D&D (2024) The Hit Dices (Hit Points) used in classes don't make sense.


To better exemplify the impacts of what I am proposing in my post, I am presenting below a simple table showing the features of 3 gishs options. Remembering that spellcasters and half-casters have the ability to heal themselves or allies, which virtually increases their Hit Points.

FighterMartial1/3 casterFighting style; second wind; action surge; weapon bond; war magic24 - LVL 1; 2 - LVL 217/18/1974STR/DEX 20INT 18CON 1408
PaladinHalf-casterHalf-casterDivine sense; divine smite; fighting style, lay on hands, channel divinity (abjure and vow of enmity); relentless avenger; aura of protection; extra attack; subclass spells04 - LVL 1; 2 - LVL 317/18/1956STR/DEX 20CHA 16CON 1408
WizardSpellcasterFullcasterArcane recovery; training in war and song; bladesong; extra attack44 - LVL 1; 2 - LVL 3; 3 LVL 3; 2 LVL 41841INT 20DEX 16CON 1408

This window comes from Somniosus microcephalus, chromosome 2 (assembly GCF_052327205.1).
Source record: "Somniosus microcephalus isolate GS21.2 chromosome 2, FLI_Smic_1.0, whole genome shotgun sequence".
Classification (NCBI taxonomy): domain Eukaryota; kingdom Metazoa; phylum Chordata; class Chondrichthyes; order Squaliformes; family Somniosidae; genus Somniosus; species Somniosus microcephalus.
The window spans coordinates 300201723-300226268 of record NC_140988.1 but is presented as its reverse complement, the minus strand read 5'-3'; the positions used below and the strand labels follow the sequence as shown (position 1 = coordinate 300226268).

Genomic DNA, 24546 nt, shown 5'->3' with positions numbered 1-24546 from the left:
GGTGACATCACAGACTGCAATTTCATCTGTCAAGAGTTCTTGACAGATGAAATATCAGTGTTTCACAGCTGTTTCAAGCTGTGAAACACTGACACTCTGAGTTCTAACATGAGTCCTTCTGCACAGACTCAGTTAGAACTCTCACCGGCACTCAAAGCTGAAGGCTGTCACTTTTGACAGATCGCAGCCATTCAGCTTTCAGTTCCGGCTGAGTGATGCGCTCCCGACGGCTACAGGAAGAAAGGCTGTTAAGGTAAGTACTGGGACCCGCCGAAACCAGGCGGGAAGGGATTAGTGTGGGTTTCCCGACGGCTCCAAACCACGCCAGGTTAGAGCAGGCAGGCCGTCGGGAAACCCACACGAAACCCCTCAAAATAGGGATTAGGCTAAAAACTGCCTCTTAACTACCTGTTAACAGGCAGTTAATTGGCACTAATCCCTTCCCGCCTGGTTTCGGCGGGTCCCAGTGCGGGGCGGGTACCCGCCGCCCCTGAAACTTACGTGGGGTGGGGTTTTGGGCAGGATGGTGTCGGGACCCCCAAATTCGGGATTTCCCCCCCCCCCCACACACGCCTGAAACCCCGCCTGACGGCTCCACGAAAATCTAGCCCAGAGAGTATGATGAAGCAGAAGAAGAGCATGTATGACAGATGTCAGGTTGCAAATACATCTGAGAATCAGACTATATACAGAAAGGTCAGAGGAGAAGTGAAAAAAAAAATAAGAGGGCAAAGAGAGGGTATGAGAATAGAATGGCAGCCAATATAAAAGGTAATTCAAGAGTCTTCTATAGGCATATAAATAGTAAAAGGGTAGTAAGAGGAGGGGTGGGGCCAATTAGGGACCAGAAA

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First off, Hit Points are not health. They are grit, skill, luck, and combat prowess. It's a measure of how long you can stand-up in a fight. The only "health" aspect of hit points (IMHO) is when you fall unconscious at 0 AND you're dying. Which makes zero sense to me. It's too abrupt. One of my main complaints about D&D is this whole "I'm Out, I'm In, I'm Out" rollercoaster where people go down, get back a HP, and then are back up like nothing happened.

Pathfinder 2e added the wounded condition that interacts with the Dying condition. You can search the InterTubes for a summary. It helps solve some of these issues, but adds more bookkeeping and instead of making unconsciousness abrupt, it makes death abrupt.

I believe that HP should be completely divorced from any concept of "health". I believe the Exhaustion mechanic holds the key to making a solid differentiation between combat prowess and health.

First, modify level 5 Exhaustion with: "Character falls unconscious. The character must complete a Short or Long Rest before regaining consciousness. When completing a Long Rest the character regains consciousness and removes one level of Exhaustion."